CrossFit for Pregnant Women—Safe or Reckless?

The rise in expectant mothers performing the intense workouts has sparked debate.

By: Melissa Romero

Nicole Christensen knows people have probably called people like her insane. Irresponsible. Reckless.

Why? Because she finished a CrossFit workout the morning she was supposed to give birth to her first baby.

“I worked out this morning at 9:30,” the CrossFit coach said last week from her home in Boulder, Colorado. “I back-squatted at 155 pounds, then did a workout called Nicole, which coincidentally has my name but is not named after me. It was a 20-minute-long workout of 400-meter runs and pullups.”

Christensen, who grew up in Alexandria, has defied the common belief that exercise during pregnancy is dangerous and harmful toward the baby. And she’s not alone.

In recent years, there have been countless stories of women continuing to exercise to the extreme while pregnant, from the runner who gave birth to her baby just hours after finishing the 2011 Chicago marathon to beach volleyball player Kerri Walsh, who was five weeks pregnant when she won her third Olympic gold in 2012.

Recent research suggests that exercise is safe, even encouraged, throughout pregnancy. A 2010 study found that women who cycled regularly gave birth to healthier babies, and the National Academy of Sports Medicine states that women who ran regularly prior to pregnancy can continue running while pregnant.

But doing CrossFit—the workout that’s described as “constantly varied, high-intensity, functional movement”—while nine months pregnant? That’s a whole other ballgame, and one that critics are up in arms about after CrossFit posted photos of Lea-Ann Ellison doing overhead squats with just weeks left in her pregnancy.

“Eight months pregnant with baby number three and CrossFit has been my sanity,” the caption read. “I have been CrossFitting for 2½ years and strongly believe that pregnancy is not an illness, but a time to relish your body’s capabilities to kick ass.”

Hate messages immediately flooded the page. One commenter called Ellison a disgrace. “Stupid female,” another said.

Christensen, who also received criticism when she posted similar photos, said, “There’s so much backlash about how women work out while they’re pregnant, even outside of CrossFit, but there’s never any backlash about what we eat. So a pregnant woman can say, ‘I’m too tired to exercise, it’s so exhausting,’ yet it’s fine for them to go to McDonald’s and eat two bacon cheeseburgers?”

Andrea Nitz, who in 2007 developed CrossFit Mom—which scales the Workout of the Day to be safe for pregnant women—says she’s been met with responses ranging from curiosity to support to full-on outrage. “The reaction of people in general seems to depend on their fitness level, age, and knowledge of exercise during pregnancy,” she says.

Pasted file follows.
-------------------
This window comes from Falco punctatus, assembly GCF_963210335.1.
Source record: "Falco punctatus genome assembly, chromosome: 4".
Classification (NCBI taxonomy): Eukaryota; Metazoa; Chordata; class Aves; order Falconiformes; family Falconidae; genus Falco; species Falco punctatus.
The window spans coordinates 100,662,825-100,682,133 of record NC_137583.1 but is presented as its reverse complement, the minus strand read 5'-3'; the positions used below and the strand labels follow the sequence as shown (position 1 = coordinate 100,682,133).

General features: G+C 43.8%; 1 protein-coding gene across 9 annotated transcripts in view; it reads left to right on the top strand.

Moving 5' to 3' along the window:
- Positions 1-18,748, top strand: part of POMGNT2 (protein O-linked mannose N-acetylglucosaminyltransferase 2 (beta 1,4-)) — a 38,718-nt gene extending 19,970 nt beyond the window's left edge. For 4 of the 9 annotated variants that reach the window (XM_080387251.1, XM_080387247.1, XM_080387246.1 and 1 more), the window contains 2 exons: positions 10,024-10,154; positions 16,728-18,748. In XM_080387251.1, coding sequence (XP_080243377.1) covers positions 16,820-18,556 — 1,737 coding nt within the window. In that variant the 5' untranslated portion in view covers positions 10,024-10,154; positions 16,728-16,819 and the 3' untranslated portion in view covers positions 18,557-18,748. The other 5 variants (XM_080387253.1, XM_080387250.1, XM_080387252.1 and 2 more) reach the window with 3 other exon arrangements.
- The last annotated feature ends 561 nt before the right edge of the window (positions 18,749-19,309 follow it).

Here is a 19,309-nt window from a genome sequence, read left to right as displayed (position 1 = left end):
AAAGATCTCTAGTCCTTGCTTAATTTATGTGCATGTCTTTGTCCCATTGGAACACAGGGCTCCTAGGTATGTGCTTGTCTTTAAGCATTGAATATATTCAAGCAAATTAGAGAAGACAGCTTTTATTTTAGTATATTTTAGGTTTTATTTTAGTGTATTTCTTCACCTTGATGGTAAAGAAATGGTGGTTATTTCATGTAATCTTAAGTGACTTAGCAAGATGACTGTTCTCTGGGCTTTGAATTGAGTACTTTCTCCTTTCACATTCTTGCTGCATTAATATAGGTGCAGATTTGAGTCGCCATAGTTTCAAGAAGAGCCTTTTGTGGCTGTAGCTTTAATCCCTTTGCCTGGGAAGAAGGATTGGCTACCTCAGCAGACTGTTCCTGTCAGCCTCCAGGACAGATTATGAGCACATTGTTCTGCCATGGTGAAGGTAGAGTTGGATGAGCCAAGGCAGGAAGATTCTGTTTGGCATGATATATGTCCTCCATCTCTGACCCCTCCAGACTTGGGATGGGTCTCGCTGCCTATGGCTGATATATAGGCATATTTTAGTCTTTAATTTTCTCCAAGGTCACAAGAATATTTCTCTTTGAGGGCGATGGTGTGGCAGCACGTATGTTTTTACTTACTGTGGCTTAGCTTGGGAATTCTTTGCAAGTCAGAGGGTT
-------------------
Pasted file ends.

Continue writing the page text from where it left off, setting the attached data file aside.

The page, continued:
CrossFit Mom workouts are tailored to beginner, intermediate, and advanced athletes. A beginner workout this week, for example, called for three rounds of a 200-meter run and ten burpees. 

To develop the program, Nitz became certified as a pre/post-natal exercise specialist and consulted with obstetrician/gynecologists who did CrossFit and pregnant CrossFit athletes. “I also continue to read the literature on exercise and pregnancy and receive feedback from CrossFitting doctors, nurses, and midwives to ensure that I am aware of the latest information available,” she says, adding that pregnant women should consult with their doctor first before starting a CrossFit Mom workout.

Christensen, who designs her own CrossFit workouts while pregnant and has coached seven to eight pregnant women before, says her own doctor was her go-to guide when she became pregnant. Her doctor encouraged her to continue with CrossFit, as long as she felt comfortable and didn’t experience any signs of pain. “I’m a strong believer in doing what feels right for you,” says Christensen, who promised herself she would limit herself to lifting no more than 70 percent of her max for any exercise.

Local runner and blogger Melody Parry Jones had a different experience when trying CrossFit while pregnant. “I did it four to five times earlier in the pregnancy when I still felt comfortable doing it,” she says. “As I’ve gotten bigger, I feel less comfortable doing it.”

Instead, Parry Jones has stuck to running, and acknowledges that controversy over exercising while pregnant existed even before CrossFit. “The biggest thing I was told is that as long as it was something you did before, it’s safe to continue doing,” she says.

Whether it’s running or CrossFit, Christensen says finding her exercise niche during pregnancy has been an eye-opening experience. “One of the most fascinating things I’ve realized over the past nine months is the idea that I could maintain this much fitness,” she said. “I almost feel like I’m in the best shape of my life.”